B Vitamins are often referred to as the “anti-stress” vitamins. This has a lot to do with the fact that B vitamins regulate energy and a deficiency of B vitamins can result in low energy, poor mood and motivation.
Thiamine is needed to boost your mood and defend against depression and anxiety because of its positive effects on the brain. 
8. Supports Eye Health
There is limited research to suggest that thiamine can help to defend against vision problems, such as cataracts and glaucoma.
9. Helps Recycle Other Vitamins
Vitamin B1, along with vitamin B2 and vitamin B6 are necessary to recycle other vitamins and produce compounds that help to repair our cells. 
10. Used to Create Cellular Material
Finally, without vitamin B1, you would not be able to produce several other structures necessary for life.
This includes ATP (the energy required for all functions), ribose, NAD and DNA. 
Vitamin B1 Deficiency
Issues and diseases related to thiamine or vitamin B1 deficiencies are pretty serious.
Severe deficiencies of thiamine include:
- Numbness and tingling in hands and feet
- Weak, paralyzed, or disordered muscles
- Rapid Heart Rate or Abnormal Heart Rhythm
- Loss of control of body movements
- General Muscle Weakness
- Amnesia and Cognitive Decline
When severe thiamine deficiency only affects your hands, feet, and heart, it's called “beriberi.”
When it affects eye muscles or your control over the bigger movements you make in your day-to-day life, it's called “Wernicke's encephalopathy.”
When it affects your mind, it's called “Korsakoff's psychosis.”
However, the most significant impact of vitamin B1 deficiency is on the nervous system.
This is because your nervous system requires so much glucose.
Every day, your brain consumes 120 grams of glucose, the amount found in 3-4 large potatoes.
This glucose provides energy and is used to make brain chemicals that your brain cells use to communicate with each other.
These brain chemicals, or neurotransmitters, are also what your nerves use to control your muscles.
Thiamine deficiency is overwhelmingly a problem of being a bad carb-burner, and having the nervous system starve as a result.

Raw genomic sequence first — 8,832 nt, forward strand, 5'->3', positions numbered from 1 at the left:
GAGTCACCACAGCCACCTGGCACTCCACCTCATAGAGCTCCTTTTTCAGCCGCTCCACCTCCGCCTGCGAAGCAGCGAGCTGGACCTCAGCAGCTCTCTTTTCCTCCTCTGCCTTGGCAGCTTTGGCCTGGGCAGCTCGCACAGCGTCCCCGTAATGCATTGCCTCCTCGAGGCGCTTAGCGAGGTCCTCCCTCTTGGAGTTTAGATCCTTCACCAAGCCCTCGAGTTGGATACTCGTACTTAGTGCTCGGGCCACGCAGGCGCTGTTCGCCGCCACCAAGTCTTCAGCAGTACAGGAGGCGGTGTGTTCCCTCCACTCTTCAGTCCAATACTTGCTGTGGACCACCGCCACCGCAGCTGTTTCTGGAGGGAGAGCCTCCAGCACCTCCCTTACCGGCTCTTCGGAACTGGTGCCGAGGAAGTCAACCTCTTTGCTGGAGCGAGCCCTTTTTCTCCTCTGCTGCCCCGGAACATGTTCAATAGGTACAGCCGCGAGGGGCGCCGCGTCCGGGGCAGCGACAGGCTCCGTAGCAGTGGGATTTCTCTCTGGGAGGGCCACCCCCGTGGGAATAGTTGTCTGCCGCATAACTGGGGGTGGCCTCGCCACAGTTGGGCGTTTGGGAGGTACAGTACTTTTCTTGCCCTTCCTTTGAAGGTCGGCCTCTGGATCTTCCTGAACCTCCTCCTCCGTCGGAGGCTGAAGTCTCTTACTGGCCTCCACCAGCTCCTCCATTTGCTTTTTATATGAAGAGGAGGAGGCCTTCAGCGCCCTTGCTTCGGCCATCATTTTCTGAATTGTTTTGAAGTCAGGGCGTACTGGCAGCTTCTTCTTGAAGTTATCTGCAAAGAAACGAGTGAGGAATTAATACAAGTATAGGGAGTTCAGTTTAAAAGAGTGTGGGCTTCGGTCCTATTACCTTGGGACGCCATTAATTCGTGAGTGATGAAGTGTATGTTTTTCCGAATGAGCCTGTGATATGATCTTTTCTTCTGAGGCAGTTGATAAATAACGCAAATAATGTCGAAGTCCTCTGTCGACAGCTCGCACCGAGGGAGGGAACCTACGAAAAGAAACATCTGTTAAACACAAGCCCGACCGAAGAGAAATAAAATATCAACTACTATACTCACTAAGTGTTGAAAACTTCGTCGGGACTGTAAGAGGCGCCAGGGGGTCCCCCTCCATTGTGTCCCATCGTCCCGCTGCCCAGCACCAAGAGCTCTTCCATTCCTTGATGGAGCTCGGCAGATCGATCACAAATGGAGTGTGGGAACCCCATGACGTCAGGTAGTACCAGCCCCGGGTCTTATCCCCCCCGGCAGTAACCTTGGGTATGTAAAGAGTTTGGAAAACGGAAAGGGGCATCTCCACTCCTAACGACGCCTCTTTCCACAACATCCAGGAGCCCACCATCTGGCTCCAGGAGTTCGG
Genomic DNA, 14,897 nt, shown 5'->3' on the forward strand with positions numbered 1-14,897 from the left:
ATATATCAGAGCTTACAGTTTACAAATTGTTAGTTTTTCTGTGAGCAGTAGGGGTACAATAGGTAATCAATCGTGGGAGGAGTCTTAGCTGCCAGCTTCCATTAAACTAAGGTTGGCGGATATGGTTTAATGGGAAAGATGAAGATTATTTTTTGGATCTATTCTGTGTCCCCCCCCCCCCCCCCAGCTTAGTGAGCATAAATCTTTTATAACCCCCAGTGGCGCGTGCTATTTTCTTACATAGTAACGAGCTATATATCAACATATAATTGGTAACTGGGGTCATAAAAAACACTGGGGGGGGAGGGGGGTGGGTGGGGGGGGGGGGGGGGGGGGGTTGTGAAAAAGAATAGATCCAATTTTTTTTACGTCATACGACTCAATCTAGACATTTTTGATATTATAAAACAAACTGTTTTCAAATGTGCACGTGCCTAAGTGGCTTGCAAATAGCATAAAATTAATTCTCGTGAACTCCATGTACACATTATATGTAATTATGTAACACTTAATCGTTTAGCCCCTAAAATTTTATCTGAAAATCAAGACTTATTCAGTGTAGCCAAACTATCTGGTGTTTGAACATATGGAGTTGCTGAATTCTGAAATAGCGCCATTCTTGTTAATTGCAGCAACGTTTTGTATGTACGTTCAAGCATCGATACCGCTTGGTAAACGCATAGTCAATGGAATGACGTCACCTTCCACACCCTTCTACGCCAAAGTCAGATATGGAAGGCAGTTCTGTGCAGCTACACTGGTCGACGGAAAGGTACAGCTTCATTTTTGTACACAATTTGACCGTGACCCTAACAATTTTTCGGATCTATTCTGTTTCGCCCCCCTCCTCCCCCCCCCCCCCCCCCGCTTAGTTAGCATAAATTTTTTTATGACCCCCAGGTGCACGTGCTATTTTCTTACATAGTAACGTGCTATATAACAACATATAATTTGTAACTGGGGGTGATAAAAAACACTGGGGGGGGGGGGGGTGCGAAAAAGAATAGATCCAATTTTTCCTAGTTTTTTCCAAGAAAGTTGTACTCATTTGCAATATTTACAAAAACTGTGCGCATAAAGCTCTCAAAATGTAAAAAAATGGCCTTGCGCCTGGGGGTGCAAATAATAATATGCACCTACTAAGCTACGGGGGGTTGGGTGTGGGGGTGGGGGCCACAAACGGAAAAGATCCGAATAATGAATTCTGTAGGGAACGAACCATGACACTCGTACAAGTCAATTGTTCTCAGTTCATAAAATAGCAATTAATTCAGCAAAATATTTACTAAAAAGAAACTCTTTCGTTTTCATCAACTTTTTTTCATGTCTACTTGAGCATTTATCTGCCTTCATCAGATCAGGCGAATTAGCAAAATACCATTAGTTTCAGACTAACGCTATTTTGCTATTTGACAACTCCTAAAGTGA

Vitamin B1 Foods
What foods contain vitamin B1 or Thiamine?
Here's a list of the best food sources of vitamin B1:
- Nutritional Yeast
- Sunflower seeds
- Macadamia Nuts
- Black Beans
- Organic Edamame
- Navy Beans
- White Beans
- Snap Peas
It's also important consider that certain foods and microbes can inhibit thiamine absorption!
This also includes certain diets such as Keto or Carnivore diet.
Here's a list of foods that block vitamin B1 absorption:
- Raw fish and shellfish
- The larvae of the African silkworm anaphe venata, a traditional food in many African countries
- Various bacteria found in humans
- Several known fungi
Here's the best way to get vitamin B1 from food:
- 2 heaping teaspoons of nutritional yeast
- 3-4 ounces of legumes (lentils, peas, beans) measured before cooking
- 3-4 ounces of whole grains, measured before cooking
Vitamin B1 Supplements
Thiamine has no known toxicity!
This means that it's safe to supplement even if we don't know whether or not we have a deficiency.
Different Types of Vitamin B1 Supplements
- Thiamine hydrochloride (thiamine HCl)
- Thiamine pyrophosphate (TPP)
Thiamine HCL is the cheapest and most common.
Benfotiamine is more expensive but thought to be better at getting into the nervous system.
Thiamine pyrophosphate (TPP) is the activated form which could be more effective for people who have energy problems (thyroid, low adrenals, diabetes).